Gaza officials say it's far too early to know the exact cost of the damage, while Israel estimates the operation cost it about $2 billion
Parts of Gaza, even to the people who lived there only days or weeks ago, are barely recognizable. Palestinians who fled neighborhoods like Shujayeh, Beit Hanoun and Rafah are having difficulty finding where their homes once stood, says Issam Younis, director of the al-Mezan Center for Human Rights in Gaza. Those parts of the Gaza Strip — from which the Israeli military says it came under fire by Hamas militants — have seen the heaviest bombardments from Israel.
“It’s almost like a tsunami has hit the region. For some people, to know where your house is, or was, is impossible because the road isn’t even there anymore,” Younis tells TIME. He estimates only 20% to 30% of the people who evacuated their homes during the fighting, or were otherwise displaced, have livable homes to which they can return. The U.N. Relief and Works Agency says 187,000 people are living in its shelters. And only in the past 48 hours have outside agencies, like the U.N. Development Programme, been able to go out and survey the damage.
“To be honest, nobody has a clear-cut figure of what the damages are because we did not have access to these areas until Tuesday,” Younis adds. “It’s a level of unprecedented destruction that we have not been able to fully calculate yet.”
Based in the West Bank city of Ramallah, the Palestinian Authority has been trying to do just that — calculate the destruction. It has kept a running tally not just of the death toll (which now stands at 1,886) but of every building that Israeli forces have hit in the nearly four weeks of fighting, now on pause after a cease-fire agreement.
The list the PA provided Wednesday reads like a major earthquake hit Gaza: Demolished structures: 5,930. Partially demolished structures: 4,820. Damaged homes: 32,150. Damaged hospitals and health centers: 17 hospitals and 7 public-health clinics. (The Israel Defense Forces says that in at least one case, Islamic jihad rockets aimed at Israel fell short of their target and landed next to Gaza’s Shifa Hospital and the Shati Refugee Camp killing at least 10 Palestinians; the IDF has disputed other incidents which it says it’s investigating.)
Factor in the major infrastructure that has been damaged in Gaza over the past few weeks, including water and sewage systems, electricity lines and roads, and the figure for rehabilitation could total somewhere around $6 billion, according to PA Deputy Prime Minister Mohammed Mustafa. However, Dana Erekat, the PA’s head of aid management for the Ministry of Planning, says it’s too early to give an accurate estimate of rebuilding costs. The focal point person for a technical committee made up of different PA ministries, Erekat says the PA is working on an early recovery plan, then a phase of rebuilding and, finally, redevelopment.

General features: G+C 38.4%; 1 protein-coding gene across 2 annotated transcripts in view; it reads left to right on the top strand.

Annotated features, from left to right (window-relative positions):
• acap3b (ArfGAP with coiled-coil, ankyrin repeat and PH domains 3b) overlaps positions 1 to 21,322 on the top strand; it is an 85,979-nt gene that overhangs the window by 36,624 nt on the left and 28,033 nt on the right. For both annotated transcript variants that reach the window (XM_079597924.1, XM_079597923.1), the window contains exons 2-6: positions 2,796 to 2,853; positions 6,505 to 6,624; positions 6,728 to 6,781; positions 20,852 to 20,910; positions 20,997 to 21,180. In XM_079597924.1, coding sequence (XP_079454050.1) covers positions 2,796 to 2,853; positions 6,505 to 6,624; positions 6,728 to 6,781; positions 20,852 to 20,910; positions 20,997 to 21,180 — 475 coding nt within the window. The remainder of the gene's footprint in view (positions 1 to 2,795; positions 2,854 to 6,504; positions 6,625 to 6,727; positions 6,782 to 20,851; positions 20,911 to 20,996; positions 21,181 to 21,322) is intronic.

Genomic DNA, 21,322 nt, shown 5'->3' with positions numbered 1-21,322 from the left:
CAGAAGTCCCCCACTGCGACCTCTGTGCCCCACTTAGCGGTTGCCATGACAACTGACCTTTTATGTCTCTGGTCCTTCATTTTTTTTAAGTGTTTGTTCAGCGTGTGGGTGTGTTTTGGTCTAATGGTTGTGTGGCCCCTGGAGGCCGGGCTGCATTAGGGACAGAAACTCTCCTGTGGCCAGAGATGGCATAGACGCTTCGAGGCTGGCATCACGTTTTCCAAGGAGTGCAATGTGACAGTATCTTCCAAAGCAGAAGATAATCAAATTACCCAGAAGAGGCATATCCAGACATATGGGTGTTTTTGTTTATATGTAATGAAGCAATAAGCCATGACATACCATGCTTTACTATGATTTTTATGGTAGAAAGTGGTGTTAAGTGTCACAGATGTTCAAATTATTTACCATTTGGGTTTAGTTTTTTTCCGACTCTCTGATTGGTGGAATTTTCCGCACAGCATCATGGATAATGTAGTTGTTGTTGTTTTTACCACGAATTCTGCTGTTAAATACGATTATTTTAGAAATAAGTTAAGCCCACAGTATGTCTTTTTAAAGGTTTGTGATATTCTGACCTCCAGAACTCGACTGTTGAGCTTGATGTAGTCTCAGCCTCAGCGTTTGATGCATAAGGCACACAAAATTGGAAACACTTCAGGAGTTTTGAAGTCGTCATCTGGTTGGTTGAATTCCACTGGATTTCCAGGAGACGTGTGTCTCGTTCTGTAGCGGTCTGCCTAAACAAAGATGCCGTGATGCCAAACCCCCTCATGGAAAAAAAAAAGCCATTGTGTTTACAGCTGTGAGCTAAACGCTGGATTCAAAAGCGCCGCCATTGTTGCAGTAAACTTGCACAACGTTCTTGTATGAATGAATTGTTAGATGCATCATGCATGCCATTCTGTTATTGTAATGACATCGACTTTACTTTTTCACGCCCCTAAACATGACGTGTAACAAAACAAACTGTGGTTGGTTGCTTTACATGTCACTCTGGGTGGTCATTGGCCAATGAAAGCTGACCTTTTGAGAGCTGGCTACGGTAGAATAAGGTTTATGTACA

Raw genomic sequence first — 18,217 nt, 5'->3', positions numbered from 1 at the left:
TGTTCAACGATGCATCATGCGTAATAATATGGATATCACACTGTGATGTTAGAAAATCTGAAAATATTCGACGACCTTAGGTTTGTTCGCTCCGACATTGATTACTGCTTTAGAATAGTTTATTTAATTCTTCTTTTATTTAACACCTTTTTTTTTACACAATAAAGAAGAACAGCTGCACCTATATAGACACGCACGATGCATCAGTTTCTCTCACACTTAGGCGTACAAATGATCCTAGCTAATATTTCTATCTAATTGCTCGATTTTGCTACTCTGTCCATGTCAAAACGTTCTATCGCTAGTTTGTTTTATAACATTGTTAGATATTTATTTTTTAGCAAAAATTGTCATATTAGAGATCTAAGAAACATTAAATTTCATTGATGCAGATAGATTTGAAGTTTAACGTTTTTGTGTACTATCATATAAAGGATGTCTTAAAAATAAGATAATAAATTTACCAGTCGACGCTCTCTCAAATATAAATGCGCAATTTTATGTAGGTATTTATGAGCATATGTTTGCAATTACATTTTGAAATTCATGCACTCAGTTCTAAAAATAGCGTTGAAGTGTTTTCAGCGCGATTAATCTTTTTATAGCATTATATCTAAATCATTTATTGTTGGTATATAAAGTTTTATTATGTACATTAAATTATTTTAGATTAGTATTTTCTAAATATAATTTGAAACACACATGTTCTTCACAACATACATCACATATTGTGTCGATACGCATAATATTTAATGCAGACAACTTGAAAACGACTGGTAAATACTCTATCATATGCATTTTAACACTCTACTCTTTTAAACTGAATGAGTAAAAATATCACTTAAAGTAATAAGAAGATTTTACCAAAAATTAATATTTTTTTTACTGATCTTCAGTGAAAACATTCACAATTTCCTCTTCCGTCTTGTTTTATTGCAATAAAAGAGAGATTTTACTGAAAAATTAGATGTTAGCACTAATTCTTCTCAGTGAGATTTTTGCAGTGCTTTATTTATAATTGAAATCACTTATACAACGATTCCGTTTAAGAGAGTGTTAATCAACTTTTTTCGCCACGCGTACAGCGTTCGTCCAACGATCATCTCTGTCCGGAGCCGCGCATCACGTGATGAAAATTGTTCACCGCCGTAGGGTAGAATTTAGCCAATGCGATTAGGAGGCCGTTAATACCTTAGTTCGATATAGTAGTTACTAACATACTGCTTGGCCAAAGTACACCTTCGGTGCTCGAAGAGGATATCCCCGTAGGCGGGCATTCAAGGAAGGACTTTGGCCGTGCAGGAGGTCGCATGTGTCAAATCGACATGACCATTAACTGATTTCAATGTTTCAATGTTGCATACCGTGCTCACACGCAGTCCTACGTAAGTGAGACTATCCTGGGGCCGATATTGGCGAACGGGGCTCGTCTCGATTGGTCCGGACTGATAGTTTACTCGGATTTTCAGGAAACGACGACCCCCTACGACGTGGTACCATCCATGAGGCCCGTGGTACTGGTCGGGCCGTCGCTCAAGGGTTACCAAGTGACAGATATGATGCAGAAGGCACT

“This is really the day after, where we’re looking at immediate needs, like finding shelter for people who are homeless and figuring out exactly how many structures were damaged,” Erekat told TIME. “A very high-level, preliminary assessment will be ready by early September.”
Rather than contracting out any of the rebuilding to international firms, Erekat added, “we’re looking at the process to be fully owned by the government.” In other words, not only is it crucial for the shattered parts of Gaza to be rebuilt, but the very process could pave the way for re-involving the PA, led by the secular Fatah faction of the Palestine Liberation Organization, in the everyday lives of Gaza residents. Officials and security forces connected to Fatah were forced from Gaza in a violent coup seven years ago organized by Hamas. The PA’s presence has been almost invisible there since — PA President Mahmoud Abbas hasn’t visited the territory since before 2007, although Fatah formed a unity government with Hamas on June 2 this year.
At a press conference Wednesday evening, Israeli Prime Minister Benjamin Netanyahu said Israel was “cooperating with the Palestinian Authority … and [we] are prepared to see a role for them [in Gaza].”
While cease-fire talks in Cairo continue, the parties announced late Wednesday that they had agreed to extend an ongoing but temporary truce for an additional 72 hours, meaning it would expire next Monday. People on both sides of the conflict seem more than relieved. For Israelis, the truce has brought a sense of calm after almost a month of running for shelter from the nearly 2,700 rockets and mortars launched from Gaza since July 8. And for the Israeli government, the damages and compensation costs of Operation Protective Edge are likely to add up about $2 billion, the Haaretz newspaper reported, quoting an Israeli tax authority official. Israel also lost 64 soldiers in the fighting, as well as three civilians to rocket attacks.
For Gazans, however, life has changed radically and perhaps irreversibly, even for those whose homes are almost intact. Younis, for example, says he’s had one hour of electricity in the last three days. No electricity means no plumbing and no elevator, so he needs to carry jugs of water up the stairs to his fifth-floor apartment — water that he’s not even sure is clean enough to drink. When he manages to buy some diesel fuel, he powers up a small generator, which his family can use to watch television news.
“No electricity means we don’t use the refrigerator, so we must go out and buy our food day by day, and must wash our clothes by hand because there’s no electricity for the washer,” Younis says.
Younis’ three youngest children, ages 12 to 17, have ceased being regular teens. They will only sleep in the room with their parents.
“They’re scared. They ask when will we be bombarded again,” Younis says. “I’m trying to make them secure, but it’s difficult. All of Gaza is in post-trauma now.”
The biggest fear of all: not knowing whether it’s really over.